Douglas Loss

Doug Loss / IT

Doug is originally from central Pennsylvania; he has worked in the IT field, principally in network administration and security, for the past 30 years.  He organized and ran an international internet organization called SEUL/edu, which fostered and promoted the development and use of Open Source software in schools around the world.  He handed operation of that organization off when its focus became less IT and more education (this change in focus was intended and encouraged from the beginning), as he wasn’t an educator.

From 1977 until the early 2000s he attended and eventually organized The Asimov Seminar, a yearly, four-day-long retreat at a conference center in upstate New York.  Isaac Asimov, the noted science fiction author, was the star of the Seminar and its main draw until his death in 1992.  Each year the Seminar would explore a different topic, always with some (sometimes vague) connection to science fiction. The topics were always approached interactively, with the Seminar attendees assuming roles that would allow them to examine the questions associated with that year’s topic on a personal basis.

Doug currently lives in Maryville, TN with his wife Ruby.  He’s been heard to say, “I live in the foothills of the Smokies; some days it’s all I can do just to decide to go to work.”

Joeseph Meaney

Joseph E. Meany, Ph.D. / Publicity

Although originally from Keene, NH, Joe started with TVIW in 2014 while still a graduate student at The University of Alabama. Since joining at TVIW 3, he has been active on the organizing committee for both TVIW 4 and 5.

While at UA, his research focused on the development and manufacture of conductive carbon-based molecules in electrical circuits, a quickly developing field within nanotechnology. In addition to academic publications, he has written articles for Baen Books with particular focus for nanotechnological applications in space.

Joe also travels to conferences and conventions as The Crimson Alkemist to inform and excite people about the promises and potential behind the latest discoveries in chemistry and material science. As he currently calls Atlanta, GA home, his favorite convention to present at is DragonCon over Labor Day weekend each year.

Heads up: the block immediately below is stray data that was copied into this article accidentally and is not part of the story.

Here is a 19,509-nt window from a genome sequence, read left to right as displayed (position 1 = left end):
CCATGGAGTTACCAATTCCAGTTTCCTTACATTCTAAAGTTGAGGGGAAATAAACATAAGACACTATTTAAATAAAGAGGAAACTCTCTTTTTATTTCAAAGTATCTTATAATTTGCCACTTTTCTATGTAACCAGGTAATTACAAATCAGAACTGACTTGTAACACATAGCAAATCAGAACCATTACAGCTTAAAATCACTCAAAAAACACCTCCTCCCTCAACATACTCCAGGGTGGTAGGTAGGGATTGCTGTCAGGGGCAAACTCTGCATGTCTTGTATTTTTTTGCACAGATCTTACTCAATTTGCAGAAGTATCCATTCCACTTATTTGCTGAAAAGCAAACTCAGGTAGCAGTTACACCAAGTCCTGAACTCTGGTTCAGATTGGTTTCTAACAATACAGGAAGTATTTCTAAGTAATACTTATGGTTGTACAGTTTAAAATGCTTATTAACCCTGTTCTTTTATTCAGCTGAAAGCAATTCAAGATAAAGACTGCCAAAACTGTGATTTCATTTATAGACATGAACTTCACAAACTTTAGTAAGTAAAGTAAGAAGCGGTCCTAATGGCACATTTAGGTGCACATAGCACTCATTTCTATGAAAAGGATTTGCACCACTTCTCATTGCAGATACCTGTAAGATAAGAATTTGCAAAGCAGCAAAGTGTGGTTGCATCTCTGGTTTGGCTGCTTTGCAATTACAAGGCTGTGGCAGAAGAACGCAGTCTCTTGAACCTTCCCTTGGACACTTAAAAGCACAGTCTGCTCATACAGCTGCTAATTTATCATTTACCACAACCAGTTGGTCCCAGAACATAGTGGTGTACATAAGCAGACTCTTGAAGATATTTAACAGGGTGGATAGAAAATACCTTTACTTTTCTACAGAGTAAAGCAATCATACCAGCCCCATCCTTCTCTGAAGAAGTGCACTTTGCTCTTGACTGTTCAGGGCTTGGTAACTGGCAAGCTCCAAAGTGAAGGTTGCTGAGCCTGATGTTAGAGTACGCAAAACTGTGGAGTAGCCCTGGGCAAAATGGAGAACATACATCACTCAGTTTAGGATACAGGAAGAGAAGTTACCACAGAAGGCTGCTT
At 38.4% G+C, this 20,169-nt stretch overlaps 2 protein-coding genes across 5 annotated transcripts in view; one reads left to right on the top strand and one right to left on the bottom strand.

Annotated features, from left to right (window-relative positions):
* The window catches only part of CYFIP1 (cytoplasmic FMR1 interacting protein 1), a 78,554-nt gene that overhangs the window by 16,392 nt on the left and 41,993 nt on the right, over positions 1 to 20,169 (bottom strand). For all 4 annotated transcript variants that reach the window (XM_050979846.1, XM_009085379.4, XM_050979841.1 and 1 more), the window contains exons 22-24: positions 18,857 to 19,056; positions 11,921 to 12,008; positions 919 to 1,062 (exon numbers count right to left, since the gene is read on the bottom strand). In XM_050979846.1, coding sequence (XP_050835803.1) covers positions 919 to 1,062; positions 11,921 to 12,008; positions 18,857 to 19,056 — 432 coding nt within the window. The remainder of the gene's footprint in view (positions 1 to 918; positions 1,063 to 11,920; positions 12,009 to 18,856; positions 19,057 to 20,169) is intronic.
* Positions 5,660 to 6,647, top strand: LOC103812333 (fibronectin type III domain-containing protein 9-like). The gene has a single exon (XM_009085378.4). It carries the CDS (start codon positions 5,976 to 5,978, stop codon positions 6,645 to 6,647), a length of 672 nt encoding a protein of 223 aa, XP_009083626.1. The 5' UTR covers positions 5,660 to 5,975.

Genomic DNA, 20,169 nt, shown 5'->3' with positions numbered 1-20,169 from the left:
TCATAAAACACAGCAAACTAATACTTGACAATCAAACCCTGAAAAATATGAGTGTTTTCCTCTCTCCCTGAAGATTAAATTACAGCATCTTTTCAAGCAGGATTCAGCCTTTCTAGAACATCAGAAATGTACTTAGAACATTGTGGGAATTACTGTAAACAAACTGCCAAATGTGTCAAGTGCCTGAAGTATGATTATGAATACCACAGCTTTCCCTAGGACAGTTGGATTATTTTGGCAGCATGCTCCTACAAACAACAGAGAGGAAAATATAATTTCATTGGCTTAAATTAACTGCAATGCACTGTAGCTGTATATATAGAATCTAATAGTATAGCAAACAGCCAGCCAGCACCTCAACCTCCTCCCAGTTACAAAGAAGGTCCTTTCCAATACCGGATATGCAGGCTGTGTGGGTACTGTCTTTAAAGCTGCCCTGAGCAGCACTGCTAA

Paul Gilster

Paul Gilster / Publications

Paul Gilster is a full-time writer who focuses on space technology and its implications. He is one of the founders of the Tau Zero Foundation, an organization that grew out of work begun in NASA’s Breakthrough Propulsion Physics program and now supports research into advanced propulsion for interstellar missions. Gilster is the author of seven books, including Digital Literacy (John Wiley & Sons, 1997) and Centauri Dreams: Imagining and Planning for Interstellar Flight (Copernicus, 2004), a study of the technologies that may one day make it possible to send a probe to the nearest star. He tracks ongoing developments in interstellar research from propulsion to exoplanet studies on his Centauri Dreams Web site ( In past years, Gilster has contributed to numerous technology and business magazines, and has published essays, feature stories, reviews and fiction in a wide range of publications both in and out of the space and technology arena. He is a graduate of Grinnell College (IA)​ who performed graduate work in medieval literature at UNC-Chapel Hill before going into commercial aviation​ (flight instructor specializing in instrument and commercial training)​. He turned to full-time technology writing in 1985.